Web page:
University of San Diego

San Diego Journal of Climate & Energy Law

Library of Congress Authority File


This Article contends that the Federal Communications Commission’s (FCC) January 2018 repeal of net neutrality rules created a “zero-day” cybersecurity vulnerability for the energy sector and other criti¬¬¬cal infrastructure. “A zero-day cybersecurity vulnerability is a previously unknown flaw in a computer program that exposes the program to external manipulation.” The flaw may also reside in compromised hardware that creates a “back door” into the internet-connected device. This Article argues that cybersecurity has been primarily viewed from a “hacker paradigm” that obscures systemic threats an Internet Service Provider (ISP) can create to energy reliability and cybersecurity through paid priority and other ISP practices…

This Article contends that federal regulators, responsible entities under the FPA, and state energy sector regulators must act to identify and mitigate risks triggered by the FCC’s repeal of net neutrality rules. The energy sector’s state and federal legal duties do not allow it to rely on the market and unenforceable ISP promises to protect reliability, cybersecurity, and public safety. An open and neutral internet—the goal of net neutrality—is necessary to protect energy reliability crucial to America’s economy, public safety, national security, and deployment of climate change solutions.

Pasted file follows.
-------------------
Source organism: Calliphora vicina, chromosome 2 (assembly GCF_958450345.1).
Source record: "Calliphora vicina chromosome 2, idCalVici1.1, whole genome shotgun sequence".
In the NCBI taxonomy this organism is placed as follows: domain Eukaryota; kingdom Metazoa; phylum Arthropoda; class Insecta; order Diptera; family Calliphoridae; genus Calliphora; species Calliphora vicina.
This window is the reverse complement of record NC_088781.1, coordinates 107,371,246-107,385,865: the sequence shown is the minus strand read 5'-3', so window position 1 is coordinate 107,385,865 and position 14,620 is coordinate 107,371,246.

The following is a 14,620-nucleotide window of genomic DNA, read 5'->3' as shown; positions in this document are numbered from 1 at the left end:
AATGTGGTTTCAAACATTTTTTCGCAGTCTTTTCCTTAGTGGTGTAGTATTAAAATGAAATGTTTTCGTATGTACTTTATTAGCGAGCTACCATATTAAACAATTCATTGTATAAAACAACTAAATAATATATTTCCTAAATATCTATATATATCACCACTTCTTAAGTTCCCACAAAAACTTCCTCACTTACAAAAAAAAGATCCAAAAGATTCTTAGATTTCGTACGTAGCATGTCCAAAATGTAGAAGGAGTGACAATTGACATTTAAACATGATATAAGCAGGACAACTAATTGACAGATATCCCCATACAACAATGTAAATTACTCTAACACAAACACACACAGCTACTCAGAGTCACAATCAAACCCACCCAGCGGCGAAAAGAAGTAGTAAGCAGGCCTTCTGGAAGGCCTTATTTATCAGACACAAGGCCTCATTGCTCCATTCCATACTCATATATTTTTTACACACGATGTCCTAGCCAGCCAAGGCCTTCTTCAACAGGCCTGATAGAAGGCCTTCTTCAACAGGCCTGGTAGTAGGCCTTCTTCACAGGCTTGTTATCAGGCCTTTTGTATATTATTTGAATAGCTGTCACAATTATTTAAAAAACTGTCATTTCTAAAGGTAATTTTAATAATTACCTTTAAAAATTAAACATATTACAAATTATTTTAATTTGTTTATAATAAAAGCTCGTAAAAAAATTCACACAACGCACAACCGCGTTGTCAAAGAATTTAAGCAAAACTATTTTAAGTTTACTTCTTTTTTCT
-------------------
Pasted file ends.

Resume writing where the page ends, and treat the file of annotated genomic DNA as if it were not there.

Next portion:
Following this introduction, section two of this Article discusses the ISP’s gatekeeper position on the internet and introduces the “hacker paradigm” and “cat video paradigm” that pervade internet and cybersecurity regulation. Section three provides an overview of federal energy sector reliability standards, highlighting the states’ role in energy reliability for the distribution segment of the energy grid. Section four discusses models for energy sector and critical infrastructure cybersecurity governance. Section five provides an overview of mandatory federal cybersecurity standards for the energy sector’s BPS. Section six explores the “hacker-focused” paradigm of many cybersecurity standards including the NERC standards FERC enforces for the energy sector. Section seven examines the Energy-Internet nexus, emphasizing the internet’s increasing integration into the energy sector. Section eight discusses simulations that test the electric grid for communications-induced faults and cascading failures. Section nine analyzes the consequences of FERC’s net neutrality repeal on energy sector reliability, cybersecurity, renewable energy deployment, and public safety.

Finally, section ten recommends that FERC and state public utility commissions conduct grid simulations to test the effect of ISP-induced communications delays on grid reliability and renewable integration. It recommends that state energy regulators initiate proceedings to examine cybersecurity requirements for distribution-level energy resources. Those proceedings should request data from energy sector jurisdictional entities about ISP contracts and conduct, and then consider whether to limit contracts with such entities to ISPs that observe net neutrality. FERC should examine net neutrality repeal as a cybersecurity, reliability and resiliency risk in its Grid Resiliency and Reliability docket. Federal and state law require energy sector participants and regulators to ensure ISPs do not degrade Energy-Internet traffic or violate market manipulation rules and thereby compromise reliability, public safety, just and reasonable rates, the environment, and realization of climate change solutions.